Off-Ramp for May 18, 2013

Celebrating and preserving the Watts Towers

Figurines inside the doorway of the Watts Towers

The Watts Towers

UCLA research engineers Ertugrul Taciroglu and Bob Nigbor inspect details at the Watts Towers.

Patt Morrison sits inside a veranda at the Watts Towers.

The two highest towers are 97 and 99 feet tall.

Simon Rodia, 1879-1965.


 

For more than 30 years, a man who stood scarcely five feet tall built a kind of skyscraper in his back yard. The Watts Towers is a soaring cluster of edifices, a supreme example of outsider art. The tallest of them stands nearly a hundred feet high, fanciful pieces of tile and glass and china and seashells covering a steel framework that has proven to be surprisingly durable. The city had condemned the towers to demolition, but when they passed a stress test one Sunday morning in 1959, a crowd of several hundred people began cheering – and the city inspector tore down the “condemned” sign and declared that now he was on the Towers’ side.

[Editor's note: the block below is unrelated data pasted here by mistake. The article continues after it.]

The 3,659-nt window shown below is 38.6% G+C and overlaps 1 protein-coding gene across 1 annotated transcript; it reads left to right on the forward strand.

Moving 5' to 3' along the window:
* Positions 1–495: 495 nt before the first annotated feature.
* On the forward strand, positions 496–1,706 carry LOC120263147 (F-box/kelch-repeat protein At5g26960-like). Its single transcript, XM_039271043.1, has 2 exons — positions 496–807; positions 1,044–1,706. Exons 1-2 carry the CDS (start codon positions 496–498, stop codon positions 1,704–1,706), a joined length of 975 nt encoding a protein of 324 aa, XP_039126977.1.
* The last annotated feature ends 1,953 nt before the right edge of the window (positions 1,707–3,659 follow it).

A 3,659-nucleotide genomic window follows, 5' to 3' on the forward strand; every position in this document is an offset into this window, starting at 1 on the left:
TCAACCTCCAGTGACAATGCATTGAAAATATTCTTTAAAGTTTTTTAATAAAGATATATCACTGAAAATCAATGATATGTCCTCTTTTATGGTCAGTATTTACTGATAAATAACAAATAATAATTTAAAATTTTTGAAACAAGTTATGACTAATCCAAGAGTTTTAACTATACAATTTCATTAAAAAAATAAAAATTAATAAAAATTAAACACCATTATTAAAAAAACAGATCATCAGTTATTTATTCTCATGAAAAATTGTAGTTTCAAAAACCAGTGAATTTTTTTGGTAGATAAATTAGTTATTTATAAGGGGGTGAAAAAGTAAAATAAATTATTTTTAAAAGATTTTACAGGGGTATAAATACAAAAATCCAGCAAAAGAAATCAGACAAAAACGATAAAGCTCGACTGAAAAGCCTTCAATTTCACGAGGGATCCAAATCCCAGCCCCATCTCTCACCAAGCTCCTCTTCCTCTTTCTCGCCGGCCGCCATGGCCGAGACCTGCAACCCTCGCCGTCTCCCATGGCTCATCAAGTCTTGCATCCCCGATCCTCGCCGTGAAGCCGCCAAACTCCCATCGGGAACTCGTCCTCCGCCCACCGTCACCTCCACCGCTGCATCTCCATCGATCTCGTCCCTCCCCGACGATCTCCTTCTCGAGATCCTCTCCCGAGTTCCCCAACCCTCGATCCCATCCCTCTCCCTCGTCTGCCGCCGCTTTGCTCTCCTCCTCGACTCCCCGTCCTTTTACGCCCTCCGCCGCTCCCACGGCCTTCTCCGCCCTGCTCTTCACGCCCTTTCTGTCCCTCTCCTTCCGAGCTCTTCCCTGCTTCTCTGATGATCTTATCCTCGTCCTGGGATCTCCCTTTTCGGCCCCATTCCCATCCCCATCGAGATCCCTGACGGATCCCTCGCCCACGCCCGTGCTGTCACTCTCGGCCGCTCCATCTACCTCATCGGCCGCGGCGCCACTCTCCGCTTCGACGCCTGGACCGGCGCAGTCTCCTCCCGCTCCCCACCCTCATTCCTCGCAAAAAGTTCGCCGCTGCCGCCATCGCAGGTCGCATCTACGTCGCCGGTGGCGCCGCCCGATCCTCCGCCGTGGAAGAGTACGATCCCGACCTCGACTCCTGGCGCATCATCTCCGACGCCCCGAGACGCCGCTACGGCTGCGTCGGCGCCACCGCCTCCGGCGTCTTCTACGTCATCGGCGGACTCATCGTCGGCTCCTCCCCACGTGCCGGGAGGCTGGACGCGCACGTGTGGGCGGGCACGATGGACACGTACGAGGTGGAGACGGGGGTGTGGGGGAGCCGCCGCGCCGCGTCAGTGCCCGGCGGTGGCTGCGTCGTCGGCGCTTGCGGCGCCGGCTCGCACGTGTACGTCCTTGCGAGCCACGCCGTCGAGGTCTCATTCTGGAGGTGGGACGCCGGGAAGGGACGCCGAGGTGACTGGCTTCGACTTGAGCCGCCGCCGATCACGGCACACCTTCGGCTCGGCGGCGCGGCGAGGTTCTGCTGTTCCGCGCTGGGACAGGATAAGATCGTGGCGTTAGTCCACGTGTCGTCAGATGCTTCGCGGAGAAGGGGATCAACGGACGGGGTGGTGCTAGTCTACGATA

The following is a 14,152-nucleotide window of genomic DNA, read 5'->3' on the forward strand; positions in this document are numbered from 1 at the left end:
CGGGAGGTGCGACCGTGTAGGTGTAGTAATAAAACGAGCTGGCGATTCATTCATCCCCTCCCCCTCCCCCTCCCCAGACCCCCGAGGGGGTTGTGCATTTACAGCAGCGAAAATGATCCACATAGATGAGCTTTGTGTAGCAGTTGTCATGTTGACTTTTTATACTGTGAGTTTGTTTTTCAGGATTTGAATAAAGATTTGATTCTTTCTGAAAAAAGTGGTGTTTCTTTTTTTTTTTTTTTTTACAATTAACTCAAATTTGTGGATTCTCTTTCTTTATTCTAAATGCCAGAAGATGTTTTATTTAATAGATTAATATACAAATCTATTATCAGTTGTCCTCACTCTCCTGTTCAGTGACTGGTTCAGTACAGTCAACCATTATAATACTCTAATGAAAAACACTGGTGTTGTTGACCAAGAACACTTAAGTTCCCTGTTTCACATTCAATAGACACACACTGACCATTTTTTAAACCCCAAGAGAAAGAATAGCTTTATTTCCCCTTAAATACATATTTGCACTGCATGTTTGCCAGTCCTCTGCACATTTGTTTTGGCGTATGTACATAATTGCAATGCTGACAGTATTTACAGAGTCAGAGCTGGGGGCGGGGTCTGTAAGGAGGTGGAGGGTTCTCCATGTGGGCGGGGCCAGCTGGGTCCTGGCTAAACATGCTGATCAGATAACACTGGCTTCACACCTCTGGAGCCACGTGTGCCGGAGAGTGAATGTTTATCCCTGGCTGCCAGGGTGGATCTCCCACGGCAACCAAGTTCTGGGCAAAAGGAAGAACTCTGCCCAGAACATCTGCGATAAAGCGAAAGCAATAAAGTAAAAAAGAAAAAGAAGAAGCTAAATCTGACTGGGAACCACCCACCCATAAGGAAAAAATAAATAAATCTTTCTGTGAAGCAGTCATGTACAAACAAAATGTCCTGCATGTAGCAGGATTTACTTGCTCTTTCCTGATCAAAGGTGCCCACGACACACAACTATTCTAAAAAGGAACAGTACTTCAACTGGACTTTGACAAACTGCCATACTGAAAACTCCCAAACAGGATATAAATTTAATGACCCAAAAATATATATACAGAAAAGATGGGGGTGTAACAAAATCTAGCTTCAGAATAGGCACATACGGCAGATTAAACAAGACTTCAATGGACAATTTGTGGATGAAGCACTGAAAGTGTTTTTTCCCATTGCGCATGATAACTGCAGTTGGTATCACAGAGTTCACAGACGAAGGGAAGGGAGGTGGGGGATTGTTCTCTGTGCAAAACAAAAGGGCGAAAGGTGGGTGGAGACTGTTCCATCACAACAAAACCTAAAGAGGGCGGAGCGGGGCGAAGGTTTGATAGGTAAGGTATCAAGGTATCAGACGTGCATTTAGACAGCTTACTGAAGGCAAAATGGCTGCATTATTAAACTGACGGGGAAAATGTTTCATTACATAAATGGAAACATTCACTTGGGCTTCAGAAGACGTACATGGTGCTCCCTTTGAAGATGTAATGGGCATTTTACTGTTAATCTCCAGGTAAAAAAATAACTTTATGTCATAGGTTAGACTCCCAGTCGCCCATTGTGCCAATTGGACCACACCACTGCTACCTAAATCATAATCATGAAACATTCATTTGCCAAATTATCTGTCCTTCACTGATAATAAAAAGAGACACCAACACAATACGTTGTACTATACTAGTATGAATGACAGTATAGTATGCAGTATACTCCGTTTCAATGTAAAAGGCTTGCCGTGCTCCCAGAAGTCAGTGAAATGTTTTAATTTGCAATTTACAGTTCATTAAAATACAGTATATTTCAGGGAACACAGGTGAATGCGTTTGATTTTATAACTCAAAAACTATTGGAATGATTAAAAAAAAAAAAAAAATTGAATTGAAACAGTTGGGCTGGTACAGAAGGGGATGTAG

They are treasures, listed  on the U.S. National Register of Historic Places and as a national historic landmark, but they are also nearly 90 years old in places, and heat and moisture can take a toll. So UCLA and LACMA experts are working to stabilize them so that they will last into the next century. The unlikely spires of  Watts – have a listen.


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